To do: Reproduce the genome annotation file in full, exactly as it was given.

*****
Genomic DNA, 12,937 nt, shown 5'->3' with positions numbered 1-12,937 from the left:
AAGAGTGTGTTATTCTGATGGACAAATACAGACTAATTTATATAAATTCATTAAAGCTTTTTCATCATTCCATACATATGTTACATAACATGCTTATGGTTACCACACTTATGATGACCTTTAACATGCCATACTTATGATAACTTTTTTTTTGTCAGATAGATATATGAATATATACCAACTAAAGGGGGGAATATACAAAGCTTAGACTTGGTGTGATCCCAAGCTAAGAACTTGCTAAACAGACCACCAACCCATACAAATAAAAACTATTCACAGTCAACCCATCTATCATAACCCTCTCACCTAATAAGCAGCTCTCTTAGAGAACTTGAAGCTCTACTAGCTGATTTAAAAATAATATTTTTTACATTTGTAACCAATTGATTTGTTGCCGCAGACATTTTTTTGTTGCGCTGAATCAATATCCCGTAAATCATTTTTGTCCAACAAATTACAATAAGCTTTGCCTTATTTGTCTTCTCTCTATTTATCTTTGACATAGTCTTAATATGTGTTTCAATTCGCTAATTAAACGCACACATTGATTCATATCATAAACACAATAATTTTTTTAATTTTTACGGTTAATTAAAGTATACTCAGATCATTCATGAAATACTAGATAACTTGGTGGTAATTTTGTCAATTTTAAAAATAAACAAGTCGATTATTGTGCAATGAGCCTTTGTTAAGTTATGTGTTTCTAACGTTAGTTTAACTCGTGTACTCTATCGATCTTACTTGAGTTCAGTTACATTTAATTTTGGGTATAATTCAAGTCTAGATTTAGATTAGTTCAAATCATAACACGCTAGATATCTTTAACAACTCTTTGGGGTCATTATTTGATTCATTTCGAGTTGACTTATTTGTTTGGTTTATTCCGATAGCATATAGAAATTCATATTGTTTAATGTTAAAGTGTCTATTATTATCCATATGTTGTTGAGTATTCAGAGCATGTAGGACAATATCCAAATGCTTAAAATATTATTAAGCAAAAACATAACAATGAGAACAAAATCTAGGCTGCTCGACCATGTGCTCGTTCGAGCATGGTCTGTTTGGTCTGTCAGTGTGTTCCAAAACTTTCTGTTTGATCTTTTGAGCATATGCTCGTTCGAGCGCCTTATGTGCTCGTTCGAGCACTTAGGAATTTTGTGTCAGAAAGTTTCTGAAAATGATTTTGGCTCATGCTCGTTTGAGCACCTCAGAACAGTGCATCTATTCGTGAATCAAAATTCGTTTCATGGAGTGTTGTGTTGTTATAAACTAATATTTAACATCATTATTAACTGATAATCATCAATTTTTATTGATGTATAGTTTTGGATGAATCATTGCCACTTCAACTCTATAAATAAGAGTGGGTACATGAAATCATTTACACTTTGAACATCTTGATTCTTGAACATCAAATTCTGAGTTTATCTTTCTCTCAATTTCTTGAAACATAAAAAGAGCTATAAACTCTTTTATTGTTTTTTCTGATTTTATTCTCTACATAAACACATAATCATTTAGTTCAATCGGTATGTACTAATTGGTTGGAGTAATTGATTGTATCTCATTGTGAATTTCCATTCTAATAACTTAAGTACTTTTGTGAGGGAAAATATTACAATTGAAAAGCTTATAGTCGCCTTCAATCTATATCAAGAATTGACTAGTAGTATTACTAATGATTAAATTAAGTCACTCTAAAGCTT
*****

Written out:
Genomic DNA, 12,937 nt, shown 5'->3' with positions numbered 1-12,937 from the left:
AAGAGTGTGTTATTCTGATGGACAAATACAGACTAATTTATATAAATTCATTAAAGCTTTTTCATCATTCCATACATATGTTACATAACATGCTTATGGTTACCACACTTATGATGACCTTTAACATGCCATACTTATGATAACTTTTTTTTTGTCAGATAGATATATGAATATATACCAACTAAAGGGGGGAATATACAAAGCTTAGACTTGGTGTGATCCCAAGCTAAGAACTTGCTAAACAGACCACCAACCCATACAAATAAAAACTATTCACAGTCAACCCATCTATCATAACCCTCTCACCTAATAAGCAGCTCTCTTAGAGAACTTGAAGCTCTACTAGCTGATTTAAAAATAATATTTTTTACATTTGTAACCAATTGATTTGTTGCCGCAGACATTTTTTTGTTGCGCTGAATCAATATCCCGTAAATCATTTTTGTCCAACAAATTACAATAAGCTTTGCCTTATTTGTCTTCTCTCTATTTATCTTTGACATAGTCTTAATATGTGTTTCAATTCGCTAATTAAACGCACACATTGATTCATATCATAAACACAATAATTTTTTTAATTTTTACGGTTAATTAAAGTATACTCAGATCATTCATGAAATACTAGATAACTTGGTGGTAATTTTGTCAATTTTAAAAATAAACAAGTCGATTATTGTGCAATGAGCCTTTGTTAAGTTATGTGTTTCTAACGTTAGTTTAACTCGTGTACTCTATCGATCTTACTTGAGTTCAGTTACATTTAATTTTGGGTATAATTCAAGTCTAGATTTAGATTAGTTCAAATCATAACACGCTAGATATCTTTAACAACTCTTTGGGGTCATTATTTGATTCATTTCGAGTTGACTTATTTGTTTGGTTTATTCCGATAGCATATAGAAATTCATATTGTTTAATGTTAAAGTGTCTATTATTATCCATATGTTGTTGAGTATTCAGAGCATGTAGGACAATATCCAAATGCTTAAAATATTATTAAGCAAAAACATAACAATGAGAACAAAATCTAGGCTGCTCGACCATGTGCTCGTTCGAGCATGGTCTGTTTGGTCTGTCAGTGTGTTCCAAAACTTTCTGTTTGATCTTTTGAGCATATGCTCGTTCGAGCGCCTTATGTGCTCGTTCGAGCACTTAGGAATTTTGTGTCAGAAAGTTTCTGAAAATGATTTTGGCTCATGCTCGTTTGAGCACCTCAGAACAGTGCATCTATTCGTGAATCAAAATTCGTTTCATGGAGTGTTGTGTTGTTATAAACTAATATTTAACATCATTATTAACTGATAATCATCAATTTTTATTGATGTATAGTTTTGGATGAATCATTGCCACTTCAACTCTATAAATAAGAGTGGGTACATGAAATCATTTACACTTTGAACATCTTGATTCTTGAACATCAAATTCTGAGTTTATCTTTCTCTCAATTTCTTGAAACATAAAAAGAGCTATAAACTCTTTTATTGTTTTTTCTGATTTTATTCTCTACATAAACACATAATCATTTAGTTCAATCGGTATGTACTAATTGGTTGGAGTAATTGATTGTATCTCATTGTGAATTTCCATTCTAATAACTTAAGTACTTTTGTGAGGGAAAATATTACAATTGAAAAGCTTATAGTCGCCTTCAATCTATATCAAGAATTGACTAGTAGTATTACTAATGATTAAATTAAGTCACTCTAAAGCTT